May 18, 2016

Mamma Mia the Party! This Summer in English.

Press photo by Mats Bäcker for Tyrol
Today is my last day before my pre-summer vacation. I am off to recharge my batteries before the busy summer season! I will be back in mid June but if you are staying at the Rival Hotel during my absence, fear not... my colleagues will be on hand to help you. But before I go I thought I would leave you with a real fun article about "Mamma Mia the Party!".
"Mamma Mia the Party!", a dinner-show-party-experience, has been playing to sold out crowds here in Stockholm since January and during this time the show has been in Swedish. However they will be performing the show in English during late July and August this summer for the tourist season. Last week, during the Eurovision festival, they tested the English version to select audiences... including me!
Looks and feels like a Greek taverna...
Do I need to explain the phenomenon that is ABBA and the subsequent juggernaut musical (and then movie) "Mamma Mia!"? Probably not. The Party is the next step in the Mamma Mia story. The plot is pretty clever. Basically, the story takes place directly after the Mamma Mia movie has just wrapped filming on the Greek island of Skopelos. A Greek taverna, run by a local man and his new Swedish wife (who stayed on the island after the movie wrapped), has an ABBA themed show designed to bring in the tourists. The audience plays the part of diners at the taverna. The main plot of the story revolves around the owner's daughter and his new wife's son who are in love and being discouraged by their families. Romeo and Juliette part 2?
...complete with grandma watching from her balcony.
The first thing you notice when you arrive is the amazing design of the locale. It really looks like a Greek island taverna, complete with fountain, bougainvillea plants and tourist shops in a side alley. I have been in this locale many times before and, trust me, this is quite a feat as its' name is Tyrol and it usually resembles a Tyrolean bierstube! You are warmly greeted by the staff and led through the taverna to your table.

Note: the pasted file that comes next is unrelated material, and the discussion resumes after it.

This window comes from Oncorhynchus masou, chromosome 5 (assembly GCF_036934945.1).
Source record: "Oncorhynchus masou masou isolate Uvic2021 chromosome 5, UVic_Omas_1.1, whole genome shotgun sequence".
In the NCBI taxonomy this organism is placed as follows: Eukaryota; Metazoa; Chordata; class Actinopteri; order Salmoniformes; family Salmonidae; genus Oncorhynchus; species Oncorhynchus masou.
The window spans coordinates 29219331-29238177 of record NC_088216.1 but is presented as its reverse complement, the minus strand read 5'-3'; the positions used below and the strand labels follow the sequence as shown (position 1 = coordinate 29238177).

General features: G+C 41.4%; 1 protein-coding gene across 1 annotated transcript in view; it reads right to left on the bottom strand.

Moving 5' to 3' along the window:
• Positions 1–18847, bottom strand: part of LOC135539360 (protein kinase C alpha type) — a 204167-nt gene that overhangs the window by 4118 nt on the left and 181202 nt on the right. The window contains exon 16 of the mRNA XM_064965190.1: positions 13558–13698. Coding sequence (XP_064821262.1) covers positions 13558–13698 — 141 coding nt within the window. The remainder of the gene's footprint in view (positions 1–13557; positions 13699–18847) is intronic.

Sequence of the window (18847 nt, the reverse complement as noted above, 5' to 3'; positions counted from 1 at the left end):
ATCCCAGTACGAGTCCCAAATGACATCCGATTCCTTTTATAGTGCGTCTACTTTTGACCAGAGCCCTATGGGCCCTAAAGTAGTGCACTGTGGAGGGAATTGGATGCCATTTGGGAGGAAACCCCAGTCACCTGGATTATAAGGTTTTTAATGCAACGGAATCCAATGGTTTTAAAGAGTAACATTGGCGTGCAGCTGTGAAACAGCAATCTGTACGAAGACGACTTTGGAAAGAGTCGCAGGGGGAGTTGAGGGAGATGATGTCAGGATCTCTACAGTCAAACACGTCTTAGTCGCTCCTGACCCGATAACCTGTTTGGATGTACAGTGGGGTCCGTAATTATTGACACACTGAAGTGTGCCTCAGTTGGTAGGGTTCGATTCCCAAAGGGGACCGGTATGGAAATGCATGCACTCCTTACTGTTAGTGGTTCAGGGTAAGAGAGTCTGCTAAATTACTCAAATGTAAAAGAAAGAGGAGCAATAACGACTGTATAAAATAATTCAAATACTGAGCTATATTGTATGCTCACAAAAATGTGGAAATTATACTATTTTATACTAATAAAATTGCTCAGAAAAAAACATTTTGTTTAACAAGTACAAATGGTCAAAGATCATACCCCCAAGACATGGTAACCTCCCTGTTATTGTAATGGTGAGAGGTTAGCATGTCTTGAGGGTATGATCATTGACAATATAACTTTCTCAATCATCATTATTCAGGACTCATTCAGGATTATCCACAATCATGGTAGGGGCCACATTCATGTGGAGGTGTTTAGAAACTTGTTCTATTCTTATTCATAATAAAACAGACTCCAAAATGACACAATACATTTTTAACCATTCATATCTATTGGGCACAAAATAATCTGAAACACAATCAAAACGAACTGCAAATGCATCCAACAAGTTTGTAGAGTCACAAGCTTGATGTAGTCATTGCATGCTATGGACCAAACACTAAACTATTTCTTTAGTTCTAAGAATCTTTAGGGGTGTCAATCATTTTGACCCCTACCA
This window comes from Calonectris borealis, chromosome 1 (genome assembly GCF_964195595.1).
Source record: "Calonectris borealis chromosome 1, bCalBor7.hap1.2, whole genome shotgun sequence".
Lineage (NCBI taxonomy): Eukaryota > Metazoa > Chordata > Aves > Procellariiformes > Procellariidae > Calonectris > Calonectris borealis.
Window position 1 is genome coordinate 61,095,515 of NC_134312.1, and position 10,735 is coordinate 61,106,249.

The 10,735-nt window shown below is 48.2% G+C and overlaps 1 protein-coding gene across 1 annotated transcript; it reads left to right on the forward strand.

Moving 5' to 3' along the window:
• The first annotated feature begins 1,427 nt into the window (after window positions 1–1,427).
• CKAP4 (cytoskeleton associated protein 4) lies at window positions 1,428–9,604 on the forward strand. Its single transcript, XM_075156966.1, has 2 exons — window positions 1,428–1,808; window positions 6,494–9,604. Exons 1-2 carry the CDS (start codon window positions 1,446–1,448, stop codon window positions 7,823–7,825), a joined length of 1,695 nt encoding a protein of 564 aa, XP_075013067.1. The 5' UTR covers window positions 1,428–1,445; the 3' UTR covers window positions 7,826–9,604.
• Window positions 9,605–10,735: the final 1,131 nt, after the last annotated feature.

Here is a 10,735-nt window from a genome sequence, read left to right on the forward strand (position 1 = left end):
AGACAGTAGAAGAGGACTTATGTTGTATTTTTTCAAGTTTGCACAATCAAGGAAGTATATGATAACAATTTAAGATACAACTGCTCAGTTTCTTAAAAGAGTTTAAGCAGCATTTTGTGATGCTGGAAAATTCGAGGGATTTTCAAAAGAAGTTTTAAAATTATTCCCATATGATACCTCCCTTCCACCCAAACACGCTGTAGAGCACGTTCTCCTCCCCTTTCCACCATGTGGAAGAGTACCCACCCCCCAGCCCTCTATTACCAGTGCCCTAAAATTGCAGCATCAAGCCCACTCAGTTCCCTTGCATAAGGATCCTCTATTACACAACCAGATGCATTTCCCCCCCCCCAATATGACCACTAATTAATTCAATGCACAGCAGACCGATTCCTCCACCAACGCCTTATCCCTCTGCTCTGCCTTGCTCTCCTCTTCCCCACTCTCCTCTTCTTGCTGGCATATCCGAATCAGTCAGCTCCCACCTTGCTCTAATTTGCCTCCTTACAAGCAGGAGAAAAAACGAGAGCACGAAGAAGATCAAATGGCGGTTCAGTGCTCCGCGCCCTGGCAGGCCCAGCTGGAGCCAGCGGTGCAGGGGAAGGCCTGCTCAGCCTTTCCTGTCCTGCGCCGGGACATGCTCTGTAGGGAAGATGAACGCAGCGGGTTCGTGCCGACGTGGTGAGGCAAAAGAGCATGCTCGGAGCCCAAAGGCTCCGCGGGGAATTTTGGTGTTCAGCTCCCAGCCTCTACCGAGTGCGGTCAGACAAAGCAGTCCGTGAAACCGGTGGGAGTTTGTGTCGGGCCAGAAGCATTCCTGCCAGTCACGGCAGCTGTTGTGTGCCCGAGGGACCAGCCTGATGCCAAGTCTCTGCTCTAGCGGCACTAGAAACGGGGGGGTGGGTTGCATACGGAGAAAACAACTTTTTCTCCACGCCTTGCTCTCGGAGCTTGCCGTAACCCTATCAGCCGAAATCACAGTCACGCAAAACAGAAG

No Romeo & Juliette plot is complete without a balcony scene.
The cuisine is Greek of course and the food comes to the table family style with sharing plates. The first round consists of "snacks" like olives, tzatziki and hummus. The next round, the appetizers, consisted of classic dishes like calamaris and Greek salad. The main course was a platter of meat... lamb racks, sausages and grilled pork shish kebab as well as grilled vegetables. Finally coffee and dessert which was a vanilla panacotta with Greek honey.
Press photo by Mats Bäcker for Tyrol
During the time the food comes and goes... the show takes place all around the diners. It really doesn't matter where you are sitting, though the bulk of the action takes place around the fountain. There is audience participation, but it isn't as bad as it sounds. I was terrified that they were going to be pulling up people on stage. One diner got a lap dance from the chef and another was twirled by a waitress. The owner of the taverna did put me on the spot by asking if I was single (for his daughter). But that was the extent of it... otherwise it was mainly eye contact by the actors singing and dancing around the tables.
The show contains singing, dancing, drama and... acrobatics!
The evening ends with the taverna's ABBA show. Tables are moved to the side and a real disco party begins with the waitstaff and actors coming out in full ABBA regalia and belting out a medley of the super group's most well known songs. During the rest of the show, the songs are a mix of well known and lesser known ABBA songs (like "Kisses of Fire" and "I'm a Marionette"). It's a nice touch using the lesser known songs... ABBA does, after all, have an amazing back catalogue.
The disco party starts!
Mamma Mia the Party is located on the island of Djurgården, in the Gröna Lund amusement park, just a stone's throw from ABBA the Museum. In fact, you can purchase tickets that include entrance to the museum as well just in case you want the full ABBA experience! And speaking of tickets, they can be purchased online through their website. The English version takes place between July 27th to August 21st, otherwise it is in Swedish. At first I thought the price is a bit steep (1340 SEK), but you really do get a lot for the price (four course dinner, show and party). It is basically a similar price for a night out in Stockholm with dinner, theatre and nightclub.